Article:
Dean Spanos has been served up heaps of disdain lately by the Union-Tribune.
After decades of what many have characterized as abject supplication to the Chargers-owning Spanos family, scribes of all varieties at the Union-Tribune have taken off the gloves. Last week a sportswriter for the paper bemoaned the long-known fact that the clan “receives hundreds of millions of dollars in TV money from the NFL every year, irrespective of how the team performs on the field or at the gate,” and challenged the veracity of Dean Spanos, who is leading the team’s drive for Los Angeles. “The narrative of San Diego failing the Chargers doesn’t need to be wholly true. Just true enough for NFL billionaires and their lawyers to make it work.”
A January 5 editorial went further, proclaiming, “let the Chargers leave for logical reasons instead of lies.” The next day, the paper rolled out additional Spanos disdain from John Lynch Jr., described as a San Diegan, “former NFL star safety,” and Fox Sports color commentator. “Be a man,” Lynch was quoted as saying on a 1090 radio talk show. “Get out and say, ‘Here’s what we’re doing. We’re going to L.A. because it’s the best business opportunity’ instead of hiding behind a website.”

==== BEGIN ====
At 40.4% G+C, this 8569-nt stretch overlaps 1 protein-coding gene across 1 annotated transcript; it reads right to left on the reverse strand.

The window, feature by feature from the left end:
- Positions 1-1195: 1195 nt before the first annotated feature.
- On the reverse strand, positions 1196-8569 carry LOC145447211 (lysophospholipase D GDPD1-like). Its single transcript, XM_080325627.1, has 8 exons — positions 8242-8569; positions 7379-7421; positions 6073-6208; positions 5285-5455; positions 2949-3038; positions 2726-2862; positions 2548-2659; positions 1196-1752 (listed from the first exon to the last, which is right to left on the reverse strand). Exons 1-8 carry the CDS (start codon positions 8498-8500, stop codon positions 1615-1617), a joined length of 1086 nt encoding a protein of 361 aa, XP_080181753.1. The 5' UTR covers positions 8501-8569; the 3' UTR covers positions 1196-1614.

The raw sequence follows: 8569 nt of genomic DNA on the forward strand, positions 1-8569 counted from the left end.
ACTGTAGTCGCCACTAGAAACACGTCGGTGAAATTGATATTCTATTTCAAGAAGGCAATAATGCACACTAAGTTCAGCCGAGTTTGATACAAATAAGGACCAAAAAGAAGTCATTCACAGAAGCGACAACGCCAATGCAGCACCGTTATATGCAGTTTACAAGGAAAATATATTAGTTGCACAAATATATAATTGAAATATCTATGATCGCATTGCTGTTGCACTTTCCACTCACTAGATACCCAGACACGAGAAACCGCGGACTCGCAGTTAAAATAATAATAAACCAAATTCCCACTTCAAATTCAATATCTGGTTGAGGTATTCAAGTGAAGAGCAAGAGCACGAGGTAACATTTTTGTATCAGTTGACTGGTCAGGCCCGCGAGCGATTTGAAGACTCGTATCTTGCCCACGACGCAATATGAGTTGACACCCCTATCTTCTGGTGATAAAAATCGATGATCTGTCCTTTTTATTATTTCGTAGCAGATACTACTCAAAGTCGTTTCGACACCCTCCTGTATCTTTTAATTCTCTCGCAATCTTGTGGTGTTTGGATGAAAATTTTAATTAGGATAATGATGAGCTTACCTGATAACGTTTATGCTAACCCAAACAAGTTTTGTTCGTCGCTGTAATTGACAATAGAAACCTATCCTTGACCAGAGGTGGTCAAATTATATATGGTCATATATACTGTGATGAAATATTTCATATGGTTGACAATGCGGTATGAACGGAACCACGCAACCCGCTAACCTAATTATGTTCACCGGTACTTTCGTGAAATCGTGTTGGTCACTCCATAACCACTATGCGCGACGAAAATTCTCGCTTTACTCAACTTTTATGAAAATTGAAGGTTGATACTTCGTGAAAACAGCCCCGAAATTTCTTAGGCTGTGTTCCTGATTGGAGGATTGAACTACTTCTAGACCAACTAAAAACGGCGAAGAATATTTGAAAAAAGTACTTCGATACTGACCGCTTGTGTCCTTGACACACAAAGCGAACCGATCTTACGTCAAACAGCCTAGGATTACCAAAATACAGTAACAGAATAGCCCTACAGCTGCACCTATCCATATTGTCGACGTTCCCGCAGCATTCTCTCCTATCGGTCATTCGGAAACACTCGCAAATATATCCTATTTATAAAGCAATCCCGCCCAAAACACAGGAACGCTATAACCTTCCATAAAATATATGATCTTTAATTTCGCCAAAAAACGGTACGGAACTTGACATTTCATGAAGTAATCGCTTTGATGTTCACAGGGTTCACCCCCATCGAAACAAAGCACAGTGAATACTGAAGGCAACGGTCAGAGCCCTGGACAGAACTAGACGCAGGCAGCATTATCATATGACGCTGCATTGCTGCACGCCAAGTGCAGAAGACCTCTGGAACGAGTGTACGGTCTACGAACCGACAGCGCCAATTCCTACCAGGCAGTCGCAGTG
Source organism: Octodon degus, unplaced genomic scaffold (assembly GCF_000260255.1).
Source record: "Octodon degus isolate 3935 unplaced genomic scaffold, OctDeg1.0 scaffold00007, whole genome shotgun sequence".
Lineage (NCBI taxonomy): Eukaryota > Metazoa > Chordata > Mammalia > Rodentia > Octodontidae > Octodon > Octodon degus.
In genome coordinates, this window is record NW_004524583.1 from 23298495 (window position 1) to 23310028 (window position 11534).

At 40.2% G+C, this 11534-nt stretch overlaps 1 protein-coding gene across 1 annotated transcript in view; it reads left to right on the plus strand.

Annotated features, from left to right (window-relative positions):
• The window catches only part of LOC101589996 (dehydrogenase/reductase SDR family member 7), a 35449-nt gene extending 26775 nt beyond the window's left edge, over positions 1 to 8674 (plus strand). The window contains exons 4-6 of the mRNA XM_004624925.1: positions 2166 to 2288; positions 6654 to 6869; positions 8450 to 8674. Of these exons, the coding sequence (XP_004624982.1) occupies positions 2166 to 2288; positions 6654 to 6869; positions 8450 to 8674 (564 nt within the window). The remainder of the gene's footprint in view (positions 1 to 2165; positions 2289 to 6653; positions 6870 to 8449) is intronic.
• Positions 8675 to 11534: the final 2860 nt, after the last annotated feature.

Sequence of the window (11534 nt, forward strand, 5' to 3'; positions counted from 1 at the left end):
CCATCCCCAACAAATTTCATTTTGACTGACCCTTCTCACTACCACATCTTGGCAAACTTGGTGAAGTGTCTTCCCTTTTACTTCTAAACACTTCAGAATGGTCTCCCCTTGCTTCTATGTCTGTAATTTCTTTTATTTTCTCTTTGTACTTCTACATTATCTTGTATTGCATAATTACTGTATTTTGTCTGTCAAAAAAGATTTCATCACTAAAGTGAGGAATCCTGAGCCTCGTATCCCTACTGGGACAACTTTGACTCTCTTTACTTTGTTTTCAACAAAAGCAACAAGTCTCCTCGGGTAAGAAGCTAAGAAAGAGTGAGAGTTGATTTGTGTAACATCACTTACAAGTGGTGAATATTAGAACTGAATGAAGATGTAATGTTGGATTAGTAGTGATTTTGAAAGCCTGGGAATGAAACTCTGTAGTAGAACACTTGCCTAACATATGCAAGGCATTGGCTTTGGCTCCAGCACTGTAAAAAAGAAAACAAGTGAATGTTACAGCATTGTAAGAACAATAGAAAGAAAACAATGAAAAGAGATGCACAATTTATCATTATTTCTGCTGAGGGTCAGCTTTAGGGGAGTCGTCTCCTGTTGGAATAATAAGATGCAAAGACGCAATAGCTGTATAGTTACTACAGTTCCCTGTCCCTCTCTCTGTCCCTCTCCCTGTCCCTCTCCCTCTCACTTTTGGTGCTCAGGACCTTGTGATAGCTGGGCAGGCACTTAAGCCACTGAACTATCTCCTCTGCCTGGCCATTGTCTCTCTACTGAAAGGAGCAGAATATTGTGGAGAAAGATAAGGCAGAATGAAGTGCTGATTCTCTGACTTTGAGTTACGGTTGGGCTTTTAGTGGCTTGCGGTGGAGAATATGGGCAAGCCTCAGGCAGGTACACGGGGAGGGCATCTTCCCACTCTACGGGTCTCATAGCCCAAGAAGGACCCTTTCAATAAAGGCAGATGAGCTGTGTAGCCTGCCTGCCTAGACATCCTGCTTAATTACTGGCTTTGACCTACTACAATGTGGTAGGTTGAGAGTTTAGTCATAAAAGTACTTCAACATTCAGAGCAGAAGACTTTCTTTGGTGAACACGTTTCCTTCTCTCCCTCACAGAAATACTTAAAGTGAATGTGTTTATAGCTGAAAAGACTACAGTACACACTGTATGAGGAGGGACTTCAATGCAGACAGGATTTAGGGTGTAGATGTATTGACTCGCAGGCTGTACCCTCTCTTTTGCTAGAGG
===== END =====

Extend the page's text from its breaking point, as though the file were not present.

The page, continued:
Lynch then threw a few punches at longtime Chargers lobbyist Mark Fabiani, saying he “has had the best job in America for the last 14 years, just doing nothing and getting nothing accomplished but getting paid a lot of money.” Not mentioned was Lynch’s close relationship to a former U-T principal, namely John Lynch Sr. During his Union-Tribune–owning partnership with real estate mogul Douglas Manchester, the voluble onetime radio wheeler-dealer and 1090 proprietor famously vowed to use the newspaper to promote a hefty taxpayer subsidy for a new Chargers stadium. “To my way of thinking,” the senior Lynch said in November 2011, “that’s a shovel-ready job for thousands.”
The next June, the Union-Tribune fired sports reporter Tim Sullivan, who sent a statement to sports-media blog The Sherman Report, saying in part, “Though I can’t read Lynch’s mind, I am inclined to believe that my firing was the result of multiple factors,” including “my failure to endorse a new stadium without wondering whether that’s good public policy, a justifiable expense or a good deal.”